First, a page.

According to the third pillar of Basel III, a bank policy on the disclosure of information is important for the banks to face market discipline, where the economic agents make decisions that punish banks for their risky behavior. In the case of the deposits market, it is to be expected for riskier banks to pay higher interest rates and to attract fewer funds. These hypotheses have been widely verified in the empirical literature, with evidence in favor of the market discipline hypothesis, mainly in developed countries, thus supporting the recommendations of Basel (Berger & Turk-Ariss, 2014). The evidence in Latin American countries is mixed, and recent findings in Mexico suggest a weak presence of market discipline (Tovar-García, 2014).

Furthermore, the previous empirical results may be biased as they do not control the effect of internal demand of bank capital, just as is suggested by recent findings for the case of the United States, where by controlling said effect there is no evidence that the riskier banks pay higher interest rates. It is the banks that face a growth in loans, the ones that pay higher interest rates on deposits (Ben-David et al., n.d.).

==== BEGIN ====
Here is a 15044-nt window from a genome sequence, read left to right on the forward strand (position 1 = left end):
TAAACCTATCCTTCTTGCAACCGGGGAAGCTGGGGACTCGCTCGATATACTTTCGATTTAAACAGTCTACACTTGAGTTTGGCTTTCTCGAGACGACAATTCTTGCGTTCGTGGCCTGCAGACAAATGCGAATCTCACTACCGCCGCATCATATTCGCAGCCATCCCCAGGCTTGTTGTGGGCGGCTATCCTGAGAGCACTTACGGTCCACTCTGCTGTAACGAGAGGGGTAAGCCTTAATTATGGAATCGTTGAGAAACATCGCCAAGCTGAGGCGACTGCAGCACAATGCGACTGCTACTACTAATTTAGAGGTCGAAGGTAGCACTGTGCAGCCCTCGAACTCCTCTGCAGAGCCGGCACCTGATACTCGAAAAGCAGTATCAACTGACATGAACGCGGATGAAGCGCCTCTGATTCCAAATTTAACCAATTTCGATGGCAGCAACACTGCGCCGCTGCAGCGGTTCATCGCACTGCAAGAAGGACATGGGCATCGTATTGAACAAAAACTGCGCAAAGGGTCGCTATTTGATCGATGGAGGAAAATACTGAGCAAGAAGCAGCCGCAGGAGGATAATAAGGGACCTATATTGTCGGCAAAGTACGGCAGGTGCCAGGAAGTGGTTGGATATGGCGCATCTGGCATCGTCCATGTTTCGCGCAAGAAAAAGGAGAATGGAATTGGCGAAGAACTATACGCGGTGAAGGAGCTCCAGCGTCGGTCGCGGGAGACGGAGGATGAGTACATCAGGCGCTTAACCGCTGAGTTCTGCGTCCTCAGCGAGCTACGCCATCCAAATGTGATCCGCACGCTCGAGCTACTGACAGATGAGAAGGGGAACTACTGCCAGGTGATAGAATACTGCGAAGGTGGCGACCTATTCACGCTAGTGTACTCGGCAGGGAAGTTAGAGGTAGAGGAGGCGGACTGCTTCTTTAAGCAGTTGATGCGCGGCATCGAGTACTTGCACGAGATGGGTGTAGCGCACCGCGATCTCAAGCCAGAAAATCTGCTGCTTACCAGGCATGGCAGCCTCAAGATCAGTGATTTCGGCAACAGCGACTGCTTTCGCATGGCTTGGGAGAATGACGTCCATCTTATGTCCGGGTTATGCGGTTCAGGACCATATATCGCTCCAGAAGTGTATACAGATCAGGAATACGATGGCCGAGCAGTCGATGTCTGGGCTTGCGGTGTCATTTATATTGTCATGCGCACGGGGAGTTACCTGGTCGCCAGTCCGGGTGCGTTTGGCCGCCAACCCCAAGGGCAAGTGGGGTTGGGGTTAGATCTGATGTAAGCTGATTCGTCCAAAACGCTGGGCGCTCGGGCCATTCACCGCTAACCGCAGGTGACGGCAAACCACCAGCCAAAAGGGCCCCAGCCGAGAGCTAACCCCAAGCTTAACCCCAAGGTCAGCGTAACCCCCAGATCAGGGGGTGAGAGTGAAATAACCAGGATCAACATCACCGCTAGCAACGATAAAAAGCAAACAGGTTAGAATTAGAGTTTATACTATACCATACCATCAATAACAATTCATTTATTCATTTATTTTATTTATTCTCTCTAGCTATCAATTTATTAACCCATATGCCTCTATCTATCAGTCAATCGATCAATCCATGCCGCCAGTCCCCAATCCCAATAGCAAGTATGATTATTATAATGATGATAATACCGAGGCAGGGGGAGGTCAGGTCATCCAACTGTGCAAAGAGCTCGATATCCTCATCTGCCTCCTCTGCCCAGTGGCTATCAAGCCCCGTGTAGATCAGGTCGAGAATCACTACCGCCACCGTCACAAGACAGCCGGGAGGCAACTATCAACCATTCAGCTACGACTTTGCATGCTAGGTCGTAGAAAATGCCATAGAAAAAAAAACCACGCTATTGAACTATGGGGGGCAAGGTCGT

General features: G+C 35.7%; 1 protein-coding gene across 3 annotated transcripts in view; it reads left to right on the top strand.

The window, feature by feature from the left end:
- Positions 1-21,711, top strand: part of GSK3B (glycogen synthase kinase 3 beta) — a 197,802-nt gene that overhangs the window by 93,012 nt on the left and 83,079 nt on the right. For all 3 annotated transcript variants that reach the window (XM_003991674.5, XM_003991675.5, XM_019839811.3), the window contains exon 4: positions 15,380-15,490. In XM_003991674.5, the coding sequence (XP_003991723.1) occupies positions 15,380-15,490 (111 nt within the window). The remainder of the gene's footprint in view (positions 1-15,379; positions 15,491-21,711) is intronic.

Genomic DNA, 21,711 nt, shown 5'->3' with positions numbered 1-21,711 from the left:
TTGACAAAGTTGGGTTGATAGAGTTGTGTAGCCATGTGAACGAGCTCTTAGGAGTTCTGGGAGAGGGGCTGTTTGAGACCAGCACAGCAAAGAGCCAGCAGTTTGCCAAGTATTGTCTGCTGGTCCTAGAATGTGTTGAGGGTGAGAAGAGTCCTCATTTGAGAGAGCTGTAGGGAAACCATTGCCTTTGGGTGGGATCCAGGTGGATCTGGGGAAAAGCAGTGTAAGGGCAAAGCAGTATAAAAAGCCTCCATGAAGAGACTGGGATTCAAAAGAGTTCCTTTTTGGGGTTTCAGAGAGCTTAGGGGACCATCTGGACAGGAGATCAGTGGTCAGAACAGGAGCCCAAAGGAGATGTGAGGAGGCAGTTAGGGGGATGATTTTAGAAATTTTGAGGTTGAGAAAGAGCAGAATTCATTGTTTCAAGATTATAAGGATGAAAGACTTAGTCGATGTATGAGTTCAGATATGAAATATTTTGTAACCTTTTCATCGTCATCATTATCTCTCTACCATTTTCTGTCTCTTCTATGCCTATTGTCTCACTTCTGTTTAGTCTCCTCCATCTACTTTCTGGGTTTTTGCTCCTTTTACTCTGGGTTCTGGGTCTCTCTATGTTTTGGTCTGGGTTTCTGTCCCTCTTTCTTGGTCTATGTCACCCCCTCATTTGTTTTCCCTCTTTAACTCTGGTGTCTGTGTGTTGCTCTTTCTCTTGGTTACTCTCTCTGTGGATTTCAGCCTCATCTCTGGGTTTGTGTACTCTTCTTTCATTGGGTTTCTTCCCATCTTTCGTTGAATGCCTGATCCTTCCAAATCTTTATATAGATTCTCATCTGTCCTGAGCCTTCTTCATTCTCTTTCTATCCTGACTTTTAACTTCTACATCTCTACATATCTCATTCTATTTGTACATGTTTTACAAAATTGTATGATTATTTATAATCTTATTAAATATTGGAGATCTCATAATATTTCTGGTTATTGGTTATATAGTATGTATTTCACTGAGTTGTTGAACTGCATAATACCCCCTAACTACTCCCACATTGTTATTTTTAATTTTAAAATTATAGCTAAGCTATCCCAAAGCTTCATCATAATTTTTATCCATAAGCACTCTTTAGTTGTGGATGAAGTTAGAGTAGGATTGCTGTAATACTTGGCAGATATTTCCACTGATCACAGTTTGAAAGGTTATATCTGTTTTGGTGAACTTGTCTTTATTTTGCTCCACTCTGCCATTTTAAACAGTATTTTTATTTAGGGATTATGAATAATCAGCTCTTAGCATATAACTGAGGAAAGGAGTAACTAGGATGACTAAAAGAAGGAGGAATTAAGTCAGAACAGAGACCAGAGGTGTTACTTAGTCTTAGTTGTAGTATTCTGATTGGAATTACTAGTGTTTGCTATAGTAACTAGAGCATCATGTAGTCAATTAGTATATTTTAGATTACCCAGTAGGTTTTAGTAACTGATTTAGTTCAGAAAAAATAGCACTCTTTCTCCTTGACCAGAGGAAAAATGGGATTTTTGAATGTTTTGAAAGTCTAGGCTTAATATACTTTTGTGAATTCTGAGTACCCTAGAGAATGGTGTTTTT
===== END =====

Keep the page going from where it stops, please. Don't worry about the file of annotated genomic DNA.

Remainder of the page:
In this research, the market discipline hypothesis was verified in the Central American banking system. Said hypothesis had already been contrasted but only for the case of Costa Rica, where the results weakly support that the riskier banks attract fewer deposits (Mayorga Martínez & Muñoz Salas, 2002).

In this work, a sample of 30 banks in Costa Rica, El Salvador, Guatemala, Honduras, Nicaragua and Panama was used, and the 2008–2012 period was studied in the framework of the global financial crisis. Based on the SYS GMM estimator (Blundell & Bond, 1998), there is weak evidence that the riskier banks pay higher interest rates. Specifically, it was found that the banks with the best return on assets and equity (high levels of ROA and ROE) pay lower interest rates on deposits. Consequently, it can be said that in the case of Central America there is no evidence of market discipline.